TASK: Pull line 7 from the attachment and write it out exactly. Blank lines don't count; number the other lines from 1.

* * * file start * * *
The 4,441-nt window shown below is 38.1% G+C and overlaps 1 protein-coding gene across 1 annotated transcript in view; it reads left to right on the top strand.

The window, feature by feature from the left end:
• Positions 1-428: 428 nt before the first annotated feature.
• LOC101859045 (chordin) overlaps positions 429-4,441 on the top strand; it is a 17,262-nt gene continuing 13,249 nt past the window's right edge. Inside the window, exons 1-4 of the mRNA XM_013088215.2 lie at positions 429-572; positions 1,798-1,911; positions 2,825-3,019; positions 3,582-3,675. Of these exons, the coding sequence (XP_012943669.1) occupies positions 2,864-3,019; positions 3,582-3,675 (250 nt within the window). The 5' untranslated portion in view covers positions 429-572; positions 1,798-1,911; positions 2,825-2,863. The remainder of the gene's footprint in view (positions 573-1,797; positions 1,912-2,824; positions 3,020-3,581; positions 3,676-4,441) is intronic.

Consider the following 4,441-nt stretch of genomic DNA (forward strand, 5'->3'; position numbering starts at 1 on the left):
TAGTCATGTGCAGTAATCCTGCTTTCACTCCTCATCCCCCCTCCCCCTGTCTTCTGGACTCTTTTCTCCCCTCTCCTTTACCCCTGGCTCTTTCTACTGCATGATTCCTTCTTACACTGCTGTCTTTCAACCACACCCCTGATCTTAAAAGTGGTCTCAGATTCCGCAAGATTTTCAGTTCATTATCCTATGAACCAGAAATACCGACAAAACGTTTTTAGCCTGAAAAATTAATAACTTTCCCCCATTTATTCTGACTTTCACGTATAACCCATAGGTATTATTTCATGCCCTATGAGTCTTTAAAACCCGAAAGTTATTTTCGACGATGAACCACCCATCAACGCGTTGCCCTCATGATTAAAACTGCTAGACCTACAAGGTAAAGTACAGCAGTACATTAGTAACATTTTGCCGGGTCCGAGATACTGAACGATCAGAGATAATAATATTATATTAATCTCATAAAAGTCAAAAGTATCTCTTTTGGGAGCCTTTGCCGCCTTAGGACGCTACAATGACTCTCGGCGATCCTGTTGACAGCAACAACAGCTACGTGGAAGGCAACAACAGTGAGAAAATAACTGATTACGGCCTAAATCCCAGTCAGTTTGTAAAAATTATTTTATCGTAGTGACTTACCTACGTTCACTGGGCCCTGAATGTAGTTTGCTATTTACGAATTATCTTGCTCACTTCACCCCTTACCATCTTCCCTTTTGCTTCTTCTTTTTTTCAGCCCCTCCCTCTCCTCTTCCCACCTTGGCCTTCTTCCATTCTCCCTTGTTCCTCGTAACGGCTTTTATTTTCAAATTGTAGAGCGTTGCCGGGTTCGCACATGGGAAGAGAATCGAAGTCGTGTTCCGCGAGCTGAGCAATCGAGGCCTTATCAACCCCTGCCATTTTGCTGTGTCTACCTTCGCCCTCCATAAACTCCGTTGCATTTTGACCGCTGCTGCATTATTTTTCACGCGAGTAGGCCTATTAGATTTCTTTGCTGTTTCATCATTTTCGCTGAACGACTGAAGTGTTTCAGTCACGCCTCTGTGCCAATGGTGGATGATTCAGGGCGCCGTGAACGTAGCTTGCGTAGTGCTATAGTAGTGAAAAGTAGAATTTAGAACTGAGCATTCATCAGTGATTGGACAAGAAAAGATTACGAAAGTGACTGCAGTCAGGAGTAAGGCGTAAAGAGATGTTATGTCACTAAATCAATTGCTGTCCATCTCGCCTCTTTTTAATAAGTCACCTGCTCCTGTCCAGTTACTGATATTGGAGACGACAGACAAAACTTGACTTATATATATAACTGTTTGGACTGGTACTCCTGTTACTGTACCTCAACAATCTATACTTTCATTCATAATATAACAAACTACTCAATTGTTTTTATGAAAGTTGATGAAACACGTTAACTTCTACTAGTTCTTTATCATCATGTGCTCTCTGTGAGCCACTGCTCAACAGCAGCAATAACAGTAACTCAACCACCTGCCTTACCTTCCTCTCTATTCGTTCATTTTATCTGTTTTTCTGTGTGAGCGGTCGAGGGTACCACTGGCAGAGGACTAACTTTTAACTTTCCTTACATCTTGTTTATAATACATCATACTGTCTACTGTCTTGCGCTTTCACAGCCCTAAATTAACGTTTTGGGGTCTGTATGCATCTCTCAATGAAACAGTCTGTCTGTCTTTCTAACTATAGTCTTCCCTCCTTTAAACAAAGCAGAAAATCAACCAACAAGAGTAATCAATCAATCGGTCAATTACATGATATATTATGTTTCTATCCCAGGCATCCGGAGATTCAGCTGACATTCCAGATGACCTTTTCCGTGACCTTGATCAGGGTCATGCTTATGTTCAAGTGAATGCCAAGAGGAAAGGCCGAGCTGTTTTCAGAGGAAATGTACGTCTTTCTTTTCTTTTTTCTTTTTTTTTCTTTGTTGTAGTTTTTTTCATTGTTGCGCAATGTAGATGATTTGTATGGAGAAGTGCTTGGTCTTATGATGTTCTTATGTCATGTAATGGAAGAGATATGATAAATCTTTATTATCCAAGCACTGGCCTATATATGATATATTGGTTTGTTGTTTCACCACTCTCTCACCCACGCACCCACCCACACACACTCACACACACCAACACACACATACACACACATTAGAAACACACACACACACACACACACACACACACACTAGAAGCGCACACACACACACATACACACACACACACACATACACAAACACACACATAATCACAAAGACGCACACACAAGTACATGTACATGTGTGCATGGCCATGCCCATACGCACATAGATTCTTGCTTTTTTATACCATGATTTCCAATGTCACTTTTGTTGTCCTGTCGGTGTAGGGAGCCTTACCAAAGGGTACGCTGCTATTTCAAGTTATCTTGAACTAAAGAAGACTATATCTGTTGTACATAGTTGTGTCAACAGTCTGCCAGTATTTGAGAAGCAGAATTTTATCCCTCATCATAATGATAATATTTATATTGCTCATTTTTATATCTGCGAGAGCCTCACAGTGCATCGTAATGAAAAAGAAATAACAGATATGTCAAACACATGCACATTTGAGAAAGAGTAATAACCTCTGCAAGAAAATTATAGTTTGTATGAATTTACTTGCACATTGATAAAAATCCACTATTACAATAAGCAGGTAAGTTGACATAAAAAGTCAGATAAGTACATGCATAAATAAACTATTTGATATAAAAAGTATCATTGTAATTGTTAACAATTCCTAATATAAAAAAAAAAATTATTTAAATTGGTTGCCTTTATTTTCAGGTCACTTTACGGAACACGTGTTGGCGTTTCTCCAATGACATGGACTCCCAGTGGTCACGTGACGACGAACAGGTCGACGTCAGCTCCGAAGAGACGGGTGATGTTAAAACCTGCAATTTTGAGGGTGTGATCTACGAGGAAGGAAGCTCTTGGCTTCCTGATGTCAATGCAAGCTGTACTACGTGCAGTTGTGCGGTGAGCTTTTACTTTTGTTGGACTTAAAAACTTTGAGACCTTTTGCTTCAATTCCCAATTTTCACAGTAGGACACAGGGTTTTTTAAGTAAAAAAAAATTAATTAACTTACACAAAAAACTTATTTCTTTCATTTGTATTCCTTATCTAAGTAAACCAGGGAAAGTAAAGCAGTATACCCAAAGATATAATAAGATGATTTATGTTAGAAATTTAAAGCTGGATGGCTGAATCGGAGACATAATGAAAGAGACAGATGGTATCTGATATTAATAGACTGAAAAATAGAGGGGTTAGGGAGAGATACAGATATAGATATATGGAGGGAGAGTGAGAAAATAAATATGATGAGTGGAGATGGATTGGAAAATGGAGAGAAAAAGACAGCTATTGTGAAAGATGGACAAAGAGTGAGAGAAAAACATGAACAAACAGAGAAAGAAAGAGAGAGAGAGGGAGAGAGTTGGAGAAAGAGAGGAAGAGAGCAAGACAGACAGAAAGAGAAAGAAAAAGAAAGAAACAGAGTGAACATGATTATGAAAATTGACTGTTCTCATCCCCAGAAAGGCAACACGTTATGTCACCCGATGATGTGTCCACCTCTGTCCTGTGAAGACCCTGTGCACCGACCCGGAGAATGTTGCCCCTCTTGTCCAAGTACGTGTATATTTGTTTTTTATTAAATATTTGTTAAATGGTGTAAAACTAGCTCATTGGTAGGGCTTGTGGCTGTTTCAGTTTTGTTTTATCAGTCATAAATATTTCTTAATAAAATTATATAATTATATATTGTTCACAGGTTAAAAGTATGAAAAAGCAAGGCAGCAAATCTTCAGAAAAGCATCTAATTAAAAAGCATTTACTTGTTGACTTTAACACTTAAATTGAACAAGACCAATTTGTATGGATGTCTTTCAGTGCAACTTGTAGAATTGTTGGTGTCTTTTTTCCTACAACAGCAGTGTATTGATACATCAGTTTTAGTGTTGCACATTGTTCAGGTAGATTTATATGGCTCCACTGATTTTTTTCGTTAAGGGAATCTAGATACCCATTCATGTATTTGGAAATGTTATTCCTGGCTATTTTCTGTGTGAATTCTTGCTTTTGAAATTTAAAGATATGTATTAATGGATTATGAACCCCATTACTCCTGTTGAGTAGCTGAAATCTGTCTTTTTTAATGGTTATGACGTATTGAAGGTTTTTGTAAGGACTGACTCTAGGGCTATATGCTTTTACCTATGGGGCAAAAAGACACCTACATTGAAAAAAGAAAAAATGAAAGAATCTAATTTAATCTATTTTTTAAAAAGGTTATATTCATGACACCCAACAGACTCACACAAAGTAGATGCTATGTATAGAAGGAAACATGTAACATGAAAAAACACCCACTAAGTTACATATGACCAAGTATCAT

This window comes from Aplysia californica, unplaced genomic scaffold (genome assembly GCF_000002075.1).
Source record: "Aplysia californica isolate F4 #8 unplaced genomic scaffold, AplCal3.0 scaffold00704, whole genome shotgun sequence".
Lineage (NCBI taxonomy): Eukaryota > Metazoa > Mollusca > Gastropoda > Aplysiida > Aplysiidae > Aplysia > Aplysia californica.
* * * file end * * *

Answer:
This window comes from Aplysia californica, unplaced genomic scaffold (genome assembly GCF_000002075.1).